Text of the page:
France seeks a more active Middle East role
France has colonial ties with a quarter of the Arab world, but the long shadow of violent wars of independence and a focus on West Africa have meant that it always held back from taking a lead role in the region. However, in a departure from his predecessors, President Emmanuel Macron has shown a readiness to get more involved. Just last week, three Arab leaders — Saudi Crown Prince Mohammed bin Salman, King Mohammed VI of Morocco, and Lebanese Prime Minister Saad Hariri — walked through the gates of the Elysees Palace.
A perceived US withdrawal from the region is the most significant factor behind France’s readiness to intervene. President Donald Trump’s State Department cuts and the fact that US ambassadors have yet to be appointed to six regional countries illustrate the White House’s lack of resolve with its traditional area of influence. Russia’s tactical undermining of Western influence in the region is a direct result of the US scaling back, while it seems France has also recognized an opportunity to impose itself on the region with the added value of retaining its big power status.
The Trump administration’s primary focus on the region seems to be Israel, containing Iran and demolishing Daesh. Though it has expressed support for other Arab allies, the absence of ambassadors to enforce relationships creates challenges. In a part of the world where personal ties are paramount and protocol of critical importance, the US lacks the tools and indeed the appetite to delve into the region’s fraught politics.
France has instead capitalized on its standing in the Arab world, as being historically supportive of the Palestinian cause, against the US invasion of Iraq, and having been vocal in its opposition to the Assad regime. Whereas Trump has put Middle East policy in the hands of his son-in-law, Jared Kushner, President Macron has been keen to bring in regional expertise. French Foreign Minister Jean-Yves Le Drian is a former Minister of Defense with extensive relationships in the Arab world, and a cadre of former French ambassadors to the region are key appointees.
France’s relationship with the Middle East is not new and its renewed interest in the region in some respects stems from a desire to leverage its historical ties. Shortly after becoming president, Macron chose Morocco as the destination of his first state visit. Politely breaking bread with the king during the month of Ramadan, the president displayed a willingness to make good on his campaign promises to improve France’s relations with the Muslim world.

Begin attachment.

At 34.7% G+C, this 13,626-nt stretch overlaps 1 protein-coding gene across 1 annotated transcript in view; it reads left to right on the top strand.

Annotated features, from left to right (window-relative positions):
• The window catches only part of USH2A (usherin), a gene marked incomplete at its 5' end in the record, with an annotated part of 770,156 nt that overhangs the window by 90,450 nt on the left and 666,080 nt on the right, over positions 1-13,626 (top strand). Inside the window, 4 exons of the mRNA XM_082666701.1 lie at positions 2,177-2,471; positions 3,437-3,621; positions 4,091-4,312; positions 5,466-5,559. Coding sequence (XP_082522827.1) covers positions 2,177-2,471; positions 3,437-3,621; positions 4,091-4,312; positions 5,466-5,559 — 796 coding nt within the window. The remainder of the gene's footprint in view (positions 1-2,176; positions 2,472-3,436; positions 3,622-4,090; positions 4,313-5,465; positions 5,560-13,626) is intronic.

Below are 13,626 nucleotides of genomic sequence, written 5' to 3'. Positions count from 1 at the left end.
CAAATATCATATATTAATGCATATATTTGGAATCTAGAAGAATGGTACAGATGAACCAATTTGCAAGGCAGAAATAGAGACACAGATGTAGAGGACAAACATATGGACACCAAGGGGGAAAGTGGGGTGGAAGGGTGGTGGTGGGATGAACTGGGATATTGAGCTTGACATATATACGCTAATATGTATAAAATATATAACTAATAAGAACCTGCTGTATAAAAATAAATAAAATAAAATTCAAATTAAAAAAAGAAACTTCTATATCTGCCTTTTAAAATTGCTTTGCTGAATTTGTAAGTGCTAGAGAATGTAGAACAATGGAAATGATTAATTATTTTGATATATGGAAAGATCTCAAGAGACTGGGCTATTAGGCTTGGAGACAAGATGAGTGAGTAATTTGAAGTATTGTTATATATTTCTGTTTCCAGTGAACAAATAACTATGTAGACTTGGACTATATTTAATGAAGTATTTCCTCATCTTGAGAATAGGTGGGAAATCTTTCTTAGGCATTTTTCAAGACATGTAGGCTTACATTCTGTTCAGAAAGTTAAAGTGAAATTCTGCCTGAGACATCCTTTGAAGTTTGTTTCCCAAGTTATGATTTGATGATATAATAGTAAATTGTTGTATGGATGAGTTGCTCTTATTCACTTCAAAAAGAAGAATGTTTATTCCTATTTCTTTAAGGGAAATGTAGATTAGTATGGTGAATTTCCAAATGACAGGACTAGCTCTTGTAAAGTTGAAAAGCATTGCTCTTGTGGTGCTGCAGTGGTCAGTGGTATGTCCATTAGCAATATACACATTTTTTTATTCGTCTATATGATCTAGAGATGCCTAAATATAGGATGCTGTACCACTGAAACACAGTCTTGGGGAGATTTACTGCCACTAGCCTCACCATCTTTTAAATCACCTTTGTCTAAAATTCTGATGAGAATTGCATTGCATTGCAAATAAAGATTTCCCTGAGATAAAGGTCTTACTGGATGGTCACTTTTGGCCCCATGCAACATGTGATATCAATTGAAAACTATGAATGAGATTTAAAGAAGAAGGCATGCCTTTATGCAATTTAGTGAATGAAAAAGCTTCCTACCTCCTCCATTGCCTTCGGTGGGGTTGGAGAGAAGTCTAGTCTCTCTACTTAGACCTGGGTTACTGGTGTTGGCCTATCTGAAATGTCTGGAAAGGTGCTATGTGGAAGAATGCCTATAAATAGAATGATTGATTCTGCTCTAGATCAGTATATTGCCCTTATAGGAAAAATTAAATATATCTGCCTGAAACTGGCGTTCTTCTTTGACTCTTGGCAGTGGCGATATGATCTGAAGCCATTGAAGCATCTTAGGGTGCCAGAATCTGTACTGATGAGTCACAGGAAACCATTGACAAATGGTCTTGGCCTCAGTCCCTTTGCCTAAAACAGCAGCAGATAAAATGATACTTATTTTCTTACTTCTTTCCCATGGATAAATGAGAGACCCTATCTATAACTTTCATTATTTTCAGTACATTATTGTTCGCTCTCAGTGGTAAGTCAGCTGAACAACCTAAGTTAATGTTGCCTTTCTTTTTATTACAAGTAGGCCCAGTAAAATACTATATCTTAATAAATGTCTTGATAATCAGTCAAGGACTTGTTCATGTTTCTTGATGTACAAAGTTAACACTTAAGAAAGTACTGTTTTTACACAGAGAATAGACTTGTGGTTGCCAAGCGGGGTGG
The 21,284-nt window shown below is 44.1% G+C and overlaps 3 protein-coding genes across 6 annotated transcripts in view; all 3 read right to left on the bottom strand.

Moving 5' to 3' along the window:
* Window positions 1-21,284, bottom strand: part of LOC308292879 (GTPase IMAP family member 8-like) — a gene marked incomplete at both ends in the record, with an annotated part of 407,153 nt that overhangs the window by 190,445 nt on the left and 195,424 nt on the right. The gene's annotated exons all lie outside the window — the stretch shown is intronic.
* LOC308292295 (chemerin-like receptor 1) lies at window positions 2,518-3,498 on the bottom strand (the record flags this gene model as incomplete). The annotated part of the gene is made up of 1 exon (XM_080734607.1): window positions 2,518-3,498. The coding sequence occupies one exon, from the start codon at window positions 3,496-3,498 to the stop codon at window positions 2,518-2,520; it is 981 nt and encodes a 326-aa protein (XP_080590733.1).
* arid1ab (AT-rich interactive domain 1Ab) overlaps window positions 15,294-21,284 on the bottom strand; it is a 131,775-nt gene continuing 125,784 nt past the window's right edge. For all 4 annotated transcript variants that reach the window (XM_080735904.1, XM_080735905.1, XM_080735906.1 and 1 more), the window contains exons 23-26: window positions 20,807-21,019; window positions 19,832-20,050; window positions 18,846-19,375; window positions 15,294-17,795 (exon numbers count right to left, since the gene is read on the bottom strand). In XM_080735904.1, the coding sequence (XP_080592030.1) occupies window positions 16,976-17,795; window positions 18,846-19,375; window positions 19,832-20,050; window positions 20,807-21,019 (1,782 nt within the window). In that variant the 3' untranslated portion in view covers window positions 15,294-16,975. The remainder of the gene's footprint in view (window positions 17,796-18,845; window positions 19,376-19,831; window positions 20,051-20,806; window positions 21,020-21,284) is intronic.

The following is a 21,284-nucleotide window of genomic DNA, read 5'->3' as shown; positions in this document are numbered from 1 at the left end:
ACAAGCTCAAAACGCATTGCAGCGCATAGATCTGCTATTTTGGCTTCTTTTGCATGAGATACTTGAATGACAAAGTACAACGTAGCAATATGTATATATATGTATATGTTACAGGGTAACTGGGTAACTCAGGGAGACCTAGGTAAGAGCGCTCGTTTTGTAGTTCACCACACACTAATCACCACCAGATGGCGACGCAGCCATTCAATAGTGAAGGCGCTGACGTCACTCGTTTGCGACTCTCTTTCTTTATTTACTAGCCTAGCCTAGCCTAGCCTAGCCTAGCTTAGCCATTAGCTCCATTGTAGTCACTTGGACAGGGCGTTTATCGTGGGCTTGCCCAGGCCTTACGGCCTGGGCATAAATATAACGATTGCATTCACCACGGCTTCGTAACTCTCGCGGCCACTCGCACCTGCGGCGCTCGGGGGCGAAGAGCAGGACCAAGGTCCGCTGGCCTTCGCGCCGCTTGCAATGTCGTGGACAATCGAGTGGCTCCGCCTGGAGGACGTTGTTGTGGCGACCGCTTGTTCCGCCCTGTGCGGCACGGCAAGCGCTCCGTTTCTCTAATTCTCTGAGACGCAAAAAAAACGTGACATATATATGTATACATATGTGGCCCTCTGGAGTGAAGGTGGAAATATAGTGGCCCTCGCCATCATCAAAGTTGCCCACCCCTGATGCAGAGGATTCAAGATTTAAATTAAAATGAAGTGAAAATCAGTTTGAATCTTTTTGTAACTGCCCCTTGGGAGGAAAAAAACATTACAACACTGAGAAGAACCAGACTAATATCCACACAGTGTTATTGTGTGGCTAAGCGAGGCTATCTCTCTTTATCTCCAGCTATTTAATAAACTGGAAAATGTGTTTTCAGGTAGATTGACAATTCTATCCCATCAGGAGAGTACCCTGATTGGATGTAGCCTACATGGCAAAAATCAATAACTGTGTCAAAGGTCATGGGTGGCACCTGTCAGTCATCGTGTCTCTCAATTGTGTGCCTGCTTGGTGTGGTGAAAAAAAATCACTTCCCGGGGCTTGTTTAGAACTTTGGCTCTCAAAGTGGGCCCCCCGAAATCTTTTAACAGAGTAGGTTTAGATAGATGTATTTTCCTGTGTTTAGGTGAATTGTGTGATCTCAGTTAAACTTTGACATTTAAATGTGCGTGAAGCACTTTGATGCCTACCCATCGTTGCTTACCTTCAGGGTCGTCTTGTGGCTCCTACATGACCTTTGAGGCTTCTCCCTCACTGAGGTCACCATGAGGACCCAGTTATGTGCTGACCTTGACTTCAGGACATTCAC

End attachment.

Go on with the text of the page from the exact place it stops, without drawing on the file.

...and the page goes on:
The Syrian case is an opportunity for France to involve itself in a conflict where other great powers have shown reluctance.
Zaid M. Belbagi
Having urged the UN to take a hard line against human trafficking in Libya, actively seeking a smooth transition of power in Algeria, and mediating during the Gulf crisis, the president has shown that France will be more actively involved in regional affairs. Helene Pichon, a former French diplomat and director of institutional relations at French think tank CEPS, discussed this issue from Paris. She considered the main driver behind French foreign policy to be “the President, who really wants to make a difference. France is back in the region. His growing ties with Arab leaders are a typical example of his desire to be a bridge of understanding and collaboration between nations.”
Last Saturday, France, along with the United States and the United Kingdom, launched over 100 missiles targeting locations in Syria linked with the regime’s chemical weapons program. In a move that Macron said was intended to “save the honor of the international community,” the rare military action has allowed the president to show French leadership on the international stage. It has allowed France to capitalize on its imperial history and to stabilize a part of the world where it has important relationships. The Syrian case is an opportunity for France to involve itself in a conflict where other great powers have shown reluctance. With the UK and Germany distracted with domestic affairs, this is a moment for France to show leadership in Europe, especially in the context of Brexit, which will leave France as the EU’s only nuclear power.
With an economy that has struggled to grow in recent years, building French relationships in the Arab world will also have a positive impact on the Republic’s finances. Saudi Arabia and Egypt are two of France’s largest export markets for defense equipment, while Macron has mentioned the possibility of a state visit to Iran later in the year and has spoken admirably of the French companies that have sought to build bridges in that market.
France has to be seen to be taking a role in the Middle East to show a strong front to its allies in the region who, directly or indirectly, feel the effects of the Syrian conflict. France maintains a military base in Lebanon and has close relations with its leadership. As the third largest weapons supplier in the world, France has increased arms exports by 27 percent in the last five years, according to the Stockholm International Peace Research Institute, which tracks this data. The vast majority of this growth has been through its trade partners in the Arab world, underlying the region’s importance to France.
Whether as diplomatic mediator, economic partner or indeed UN Security Council ally, France has and will continue to pursue a more active policy in a region that has been torn apart by foreign intervention. It is therefore imperative that its role be a positive one, as several recent events have shown how isolated incidents have quickly escalated.
Zaid M. Belbagi is a political commentator, and an adviser to private clients between London and the Gulf Cooperation Council (GCC).